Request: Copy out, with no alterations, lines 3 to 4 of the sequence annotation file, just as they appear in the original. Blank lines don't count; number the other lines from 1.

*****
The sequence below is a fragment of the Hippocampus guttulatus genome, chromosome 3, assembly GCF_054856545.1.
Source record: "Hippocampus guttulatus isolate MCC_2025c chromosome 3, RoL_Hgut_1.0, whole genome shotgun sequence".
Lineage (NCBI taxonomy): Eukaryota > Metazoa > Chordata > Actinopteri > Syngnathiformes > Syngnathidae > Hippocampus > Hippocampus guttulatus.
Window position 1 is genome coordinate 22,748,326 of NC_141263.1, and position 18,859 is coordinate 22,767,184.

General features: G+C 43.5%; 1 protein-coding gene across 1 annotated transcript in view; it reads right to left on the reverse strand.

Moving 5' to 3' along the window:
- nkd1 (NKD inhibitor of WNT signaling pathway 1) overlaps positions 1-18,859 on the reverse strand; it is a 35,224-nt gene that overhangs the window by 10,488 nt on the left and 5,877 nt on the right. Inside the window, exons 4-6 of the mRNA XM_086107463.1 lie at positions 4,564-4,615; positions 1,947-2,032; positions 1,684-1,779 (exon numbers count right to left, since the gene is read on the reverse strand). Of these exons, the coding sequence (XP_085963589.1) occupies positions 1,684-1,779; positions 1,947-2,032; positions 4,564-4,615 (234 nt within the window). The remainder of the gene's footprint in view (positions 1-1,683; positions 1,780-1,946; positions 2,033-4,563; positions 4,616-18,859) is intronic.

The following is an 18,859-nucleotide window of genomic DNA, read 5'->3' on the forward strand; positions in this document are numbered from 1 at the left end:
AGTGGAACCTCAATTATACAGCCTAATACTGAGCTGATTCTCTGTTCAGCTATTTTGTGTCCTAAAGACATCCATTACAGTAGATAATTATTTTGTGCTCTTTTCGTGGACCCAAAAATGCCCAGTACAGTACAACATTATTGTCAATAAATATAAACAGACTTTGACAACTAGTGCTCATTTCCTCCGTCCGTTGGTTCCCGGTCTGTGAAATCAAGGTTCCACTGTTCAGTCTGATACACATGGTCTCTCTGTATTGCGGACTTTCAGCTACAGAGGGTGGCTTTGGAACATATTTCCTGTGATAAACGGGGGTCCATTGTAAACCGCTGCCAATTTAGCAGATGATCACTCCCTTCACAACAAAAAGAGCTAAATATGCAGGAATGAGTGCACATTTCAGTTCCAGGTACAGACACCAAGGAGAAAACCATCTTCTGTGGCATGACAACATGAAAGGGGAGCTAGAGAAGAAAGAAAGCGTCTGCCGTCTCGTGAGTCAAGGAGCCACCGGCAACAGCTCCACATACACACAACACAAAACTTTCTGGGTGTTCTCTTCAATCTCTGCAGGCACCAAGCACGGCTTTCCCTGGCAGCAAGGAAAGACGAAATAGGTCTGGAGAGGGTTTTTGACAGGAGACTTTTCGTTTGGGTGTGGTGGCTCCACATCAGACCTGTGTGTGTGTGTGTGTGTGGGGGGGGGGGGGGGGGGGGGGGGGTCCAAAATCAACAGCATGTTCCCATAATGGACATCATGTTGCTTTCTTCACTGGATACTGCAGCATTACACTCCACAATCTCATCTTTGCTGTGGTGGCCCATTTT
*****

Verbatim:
Lineage (NCBI taxonomy): Eukaryota > Metazoa > Chordata > Actinopteri > Syngnathiformes > Syngnathidae > Hippocampus > Hippocampus guttulatus.
Window position 1 is genome coordinate 22,748,326 of NC_141263.1, and position 18,859 is coordinate 22,767,184.